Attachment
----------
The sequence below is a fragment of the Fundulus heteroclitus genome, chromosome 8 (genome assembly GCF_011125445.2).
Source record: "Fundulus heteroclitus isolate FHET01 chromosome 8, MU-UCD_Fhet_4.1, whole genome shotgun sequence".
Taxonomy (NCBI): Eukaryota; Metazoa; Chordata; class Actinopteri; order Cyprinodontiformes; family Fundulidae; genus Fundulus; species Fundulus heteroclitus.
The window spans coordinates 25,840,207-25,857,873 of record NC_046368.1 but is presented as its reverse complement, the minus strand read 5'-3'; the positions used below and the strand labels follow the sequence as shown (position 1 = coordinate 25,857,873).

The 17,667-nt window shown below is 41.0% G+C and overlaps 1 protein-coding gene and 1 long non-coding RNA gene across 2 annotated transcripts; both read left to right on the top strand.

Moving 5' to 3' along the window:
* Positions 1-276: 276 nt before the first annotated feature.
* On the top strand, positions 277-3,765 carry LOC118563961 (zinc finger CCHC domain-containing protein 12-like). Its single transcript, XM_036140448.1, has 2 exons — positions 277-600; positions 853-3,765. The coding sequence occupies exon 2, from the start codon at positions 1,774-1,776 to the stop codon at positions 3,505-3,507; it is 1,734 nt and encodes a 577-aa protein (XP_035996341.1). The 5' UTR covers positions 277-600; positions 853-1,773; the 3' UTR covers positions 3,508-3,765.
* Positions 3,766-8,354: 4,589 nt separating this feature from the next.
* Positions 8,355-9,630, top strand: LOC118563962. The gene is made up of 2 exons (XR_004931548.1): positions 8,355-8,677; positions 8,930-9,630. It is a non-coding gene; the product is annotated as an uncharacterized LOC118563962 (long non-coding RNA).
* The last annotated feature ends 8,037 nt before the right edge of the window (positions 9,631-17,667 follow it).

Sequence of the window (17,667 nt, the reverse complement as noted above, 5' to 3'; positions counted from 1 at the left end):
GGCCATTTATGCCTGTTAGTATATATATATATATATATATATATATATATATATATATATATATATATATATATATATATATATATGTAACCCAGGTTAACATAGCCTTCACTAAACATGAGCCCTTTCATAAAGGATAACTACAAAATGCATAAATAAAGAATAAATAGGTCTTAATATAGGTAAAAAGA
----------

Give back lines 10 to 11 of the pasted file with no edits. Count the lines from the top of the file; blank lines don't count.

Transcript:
* Positions 8,355-9,630, top strand: LOC118563962. The gene is made up of 2 exons (XR_004931548.1): positions 8,355-8,677; positions 8,930-9,630. It is a non-coding gene; the product is annotated as an uncharacterized LOC118563962 (long non-coding RNA).
* The last annotated feature ends 8,037 nt before the right edge of the window (positions 9,631-17,667 follow it).